Students with disabilities were given hours to apply for laptop access during NAPLAN, after the Victorian curriculum authority reversed a decision to deny more than 100 students laptop access the night before the test.
The Victorian Curriculum Assessment Authority (VCAA) decided on Monday to reverse their decision to reject 108 applications for 'assistive technology', including computers, laptops and ipads. Over 300 applications were initially approved.
Schools were contacted by phone or email the day before NAPLAN's first test. Students with dyslexia, dysgraphia, cerebral palsy, autism spectrum disorder and motor issues were affected, said the authority.
"The VCAA has now approved all applications for assistive technology that meet the guidelines and all schools have been able to successfully provide the accommodations," a spokesman said.
Children and Young People with Disability Australia's executive officer, Stephanie Gotlib, said the case was "hauntingly familiar", after the authority made a last-minute decision on her own child's access to adjustments for their VCE exams last year.
She said it was great that more students with disabilities were given access to the laptop, but "why do they find out so late?"
"It's totally unacceptable that we can have an education department that talks about wanting to support inclusive education and promote access and equality for students with a disability, yet this achieves the opposite. This just causes anxiety."
Parent Heidi Gregory, found out at 5pm on Monday about the VCAA's decision. NAPLAN started on Tuesday.
She hurriedly contacted her daughter's principal at Yarra Primary School, who secured laptop access for 10-year-old Phoebe, who has dyslexia.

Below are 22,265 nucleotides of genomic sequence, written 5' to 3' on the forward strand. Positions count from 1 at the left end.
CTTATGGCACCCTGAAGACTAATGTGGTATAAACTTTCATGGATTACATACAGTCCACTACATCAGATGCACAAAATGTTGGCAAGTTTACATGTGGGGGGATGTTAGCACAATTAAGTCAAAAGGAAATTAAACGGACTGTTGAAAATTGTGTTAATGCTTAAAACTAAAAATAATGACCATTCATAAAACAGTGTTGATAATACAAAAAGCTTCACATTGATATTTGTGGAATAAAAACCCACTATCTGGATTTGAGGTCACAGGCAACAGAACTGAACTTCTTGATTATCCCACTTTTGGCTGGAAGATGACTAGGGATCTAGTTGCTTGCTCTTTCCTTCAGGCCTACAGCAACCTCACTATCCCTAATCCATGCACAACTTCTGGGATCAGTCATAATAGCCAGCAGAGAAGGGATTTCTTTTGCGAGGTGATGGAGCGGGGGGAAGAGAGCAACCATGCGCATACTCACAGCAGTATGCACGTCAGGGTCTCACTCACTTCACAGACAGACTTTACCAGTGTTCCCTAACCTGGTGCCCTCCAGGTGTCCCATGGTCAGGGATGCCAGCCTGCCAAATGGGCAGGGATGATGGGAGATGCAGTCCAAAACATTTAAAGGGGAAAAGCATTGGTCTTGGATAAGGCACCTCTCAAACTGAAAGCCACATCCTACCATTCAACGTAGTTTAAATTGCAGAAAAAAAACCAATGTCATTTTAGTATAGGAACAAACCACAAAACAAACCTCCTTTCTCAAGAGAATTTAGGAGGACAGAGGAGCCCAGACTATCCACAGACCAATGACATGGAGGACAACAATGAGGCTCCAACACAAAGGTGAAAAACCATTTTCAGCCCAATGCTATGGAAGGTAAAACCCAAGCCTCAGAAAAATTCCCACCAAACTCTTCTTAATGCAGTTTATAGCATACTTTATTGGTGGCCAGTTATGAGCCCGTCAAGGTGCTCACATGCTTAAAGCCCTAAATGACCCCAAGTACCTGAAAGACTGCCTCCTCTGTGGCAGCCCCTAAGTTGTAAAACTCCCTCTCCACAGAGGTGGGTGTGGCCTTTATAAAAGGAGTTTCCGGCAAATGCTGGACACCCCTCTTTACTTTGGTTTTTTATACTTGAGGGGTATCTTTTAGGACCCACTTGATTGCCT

Ms Gregory said the incident was shambolic and many students who were entitled to the technology have missed out.
"I am surprised that this has happened in the very last minute; lots of schools will be ill-prepared to provide support for children ??? it's extremely unfair," she said.
"The mental health of some of these kids will be affected, especially those who are doing NAPLAN for the first time. My daughter for example has developed some anxiety related to this."
Ms Gregory said Phoebe was allowed to sit the test in a quiet room and was given extra time, but she did not originally apply for a laptop thinking it was not available to students with dyslexia.
She said many other families were in the same boat.
"We are getting calls from parents who say they are not able to use a laptop and didn't even know one was available, and are feeling very upset and anxious their children may have been provided with ICT (Information and Communication Technologies) support and are not.
"The only way a parent can find out what accommodations students can get is if they go to the VCAA website, and unless someone sits down and explains it to you, I don't think parents know what they can get for their child with a disability."
Charli Mihalek, a 13-year-old student with dyslexia at Beaconhills College will miss out on a laptop this year.
Her mother, Gil, said parents and schools were simply not being informed about the disability support that is available to them.
"It would have been nice to be given the option," she said.
"There is a lack of information to the schools and the parents about what we can apply for and even how to apply, I have no idea who I would even go to to apply for accommodations other than the co-ordinators at school."
The adjustments for NAPLAN are permitted in line with the Disability Discrimination Act 1992, which state that reasonable adaptations must be made to help ensure students with disability are not disadvantaged.